Information for the new or leisure cyclist Information for the racing or touring cyclist Cycling initiatives, routes etc.
Basic maintenance
Brake checks
Brake care
Brake adjustment
Bottom bracket
Chain care
Chainset care
Front derailleur
Rear derailleur
Types of gears
Hubs and bearings
Wheels and tyres
Advanced checks
General checks
Gears and chain
Fork and frame
Wheels and tyres
After a crash
The steering system

The steering system is the collection of components that allows you to control the direction of your cycle. It consists simply of your handlebars and stem.

Handlebars can be straight, or curved metal bars onto which the grips and brake levers are fitted. The stem is the metal "shaft" that connects the handlebars to the fork.

What you should check for?

Your handlebars should be checked for damage or cracks and to make sure they are securely anchored. The stem should also be checked for damage, make sure it's lined up properly, is securely anchored and that the extension "limit" (the furthest point that the stem should be extended out of the head tube) hasn't been exceeded.

Steering Problems and Solutions

Handlebar movement.

If you notice handlebar movement, check that the clamp bolt(s) is securely tightened. If there is still movement after tightening this bolt, consult an experienced mechanic.

Stem movement.

If you notice stem movement or if you just need to adjust your stem, you can make changes by loosening the stem expander bolt. This bolt is located inside your stem. The tools needed for this adjustment will depend upon the type of expander bolt you have. The bolt head itself should be located at the top of the vertical section of your stem, where the stem bends to meet the handlebars. To adjust, loosen this bolt until the stem rotates freely. Be careful not to loosen too much or the expander nut may drop into your fork tube.

If the stem is still difficult to move even after the stem expander bolt has been loosened, tap the bolt head firmly with a padded hammer. This will jar the expander nut inside the steering column free.

Once you've adjusted your stem and have it in the right position, simply re-tighten your expander bolt so that it holds the stem firmly in place. If you have an A-head stem replacement of bars, adjustment etc. is much easier.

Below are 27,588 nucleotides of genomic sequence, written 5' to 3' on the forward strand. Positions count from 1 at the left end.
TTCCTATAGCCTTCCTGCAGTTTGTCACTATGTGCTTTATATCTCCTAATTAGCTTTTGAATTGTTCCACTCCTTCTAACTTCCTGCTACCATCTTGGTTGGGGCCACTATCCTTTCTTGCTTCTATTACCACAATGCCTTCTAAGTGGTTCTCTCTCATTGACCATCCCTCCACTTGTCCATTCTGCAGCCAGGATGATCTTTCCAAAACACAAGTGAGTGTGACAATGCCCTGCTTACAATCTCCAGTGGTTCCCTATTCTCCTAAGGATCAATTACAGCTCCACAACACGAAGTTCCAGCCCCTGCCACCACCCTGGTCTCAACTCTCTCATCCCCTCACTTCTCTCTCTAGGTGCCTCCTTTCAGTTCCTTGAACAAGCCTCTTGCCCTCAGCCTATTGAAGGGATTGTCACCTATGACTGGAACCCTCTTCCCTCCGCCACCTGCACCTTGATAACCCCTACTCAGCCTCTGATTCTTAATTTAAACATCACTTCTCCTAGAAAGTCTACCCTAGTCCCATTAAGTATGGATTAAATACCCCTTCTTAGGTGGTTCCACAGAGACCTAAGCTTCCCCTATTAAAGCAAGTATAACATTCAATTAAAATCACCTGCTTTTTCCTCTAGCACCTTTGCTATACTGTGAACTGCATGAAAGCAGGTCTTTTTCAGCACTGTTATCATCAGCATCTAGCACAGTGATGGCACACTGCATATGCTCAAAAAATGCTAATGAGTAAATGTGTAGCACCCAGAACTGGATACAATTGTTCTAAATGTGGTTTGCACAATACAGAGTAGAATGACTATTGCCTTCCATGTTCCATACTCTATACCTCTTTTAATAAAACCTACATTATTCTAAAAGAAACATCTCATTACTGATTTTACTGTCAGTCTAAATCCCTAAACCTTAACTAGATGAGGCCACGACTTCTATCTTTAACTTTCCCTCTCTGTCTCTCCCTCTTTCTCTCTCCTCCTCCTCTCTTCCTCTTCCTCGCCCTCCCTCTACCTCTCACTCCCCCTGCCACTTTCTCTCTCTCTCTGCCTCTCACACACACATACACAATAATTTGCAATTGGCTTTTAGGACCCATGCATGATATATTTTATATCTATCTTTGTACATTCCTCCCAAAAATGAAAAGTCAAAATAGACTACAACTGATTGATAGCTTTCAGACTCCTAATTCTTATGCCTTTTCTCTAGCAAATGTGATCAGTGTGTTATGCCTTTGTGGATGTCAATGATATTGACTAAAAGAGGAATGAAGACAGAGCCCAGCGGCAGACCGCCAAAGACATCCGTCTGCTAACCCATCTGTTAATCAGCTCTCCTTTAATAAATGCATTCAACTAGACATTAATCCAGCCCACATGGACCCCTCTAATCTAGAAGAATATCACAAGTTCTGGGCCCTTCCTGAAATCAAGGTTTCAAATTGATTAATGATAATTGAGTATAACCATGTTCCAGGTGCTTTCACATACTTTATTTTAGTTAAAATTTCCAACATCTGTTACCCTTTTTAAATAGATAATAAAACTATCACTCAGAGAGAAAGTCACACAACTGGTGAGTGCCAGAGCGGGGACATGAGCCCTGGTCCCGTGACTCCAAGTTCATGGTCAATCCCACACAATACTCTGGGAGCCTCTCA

Check Procedures

Road bike handlebars

Stand facing the front of your bike and straddle your front wheel. Place your hands on the brake hoods, then gradually put your weight on them. The brake hoods and bars should be able to support your weight without rotating downwards.

Mountain bike handlebars

Follow the same procedure as above, but place your weight on your bar end extensions. If you don't have bar ends, try rotating your handlebars by pushing up and down on your brake levers. If you notice movement, check closely to see if your bars are rotating in your stem or your bar ends or brake levers are loose.

The stem

Straddle your bike facing forward and hold the bike frame steady with your legs. Turn your handlebars so that they are perpendicular to the frame. Check to see that your stem lines up parallel to both the top tube of the frame and front wheel. Then make sure that your stem is held firmly in place and that the minimum insertion line is not visible on the stem.

Special notes on stems and brakes

Before performing any adjustment, check to make sure that your brake cables are not attached directly to your stem. If they are, any significant stem movement may affect your brakes.

Stems, like seat posts have limits to how far they can safely be extended out of your frame. If your stem limit line is visible, don't ride your bike until you've adjusted this. If you can't ride your bike comfortably without the stem extended beyond its limit line, stem extenders are available or alternatively purchase a different stem.

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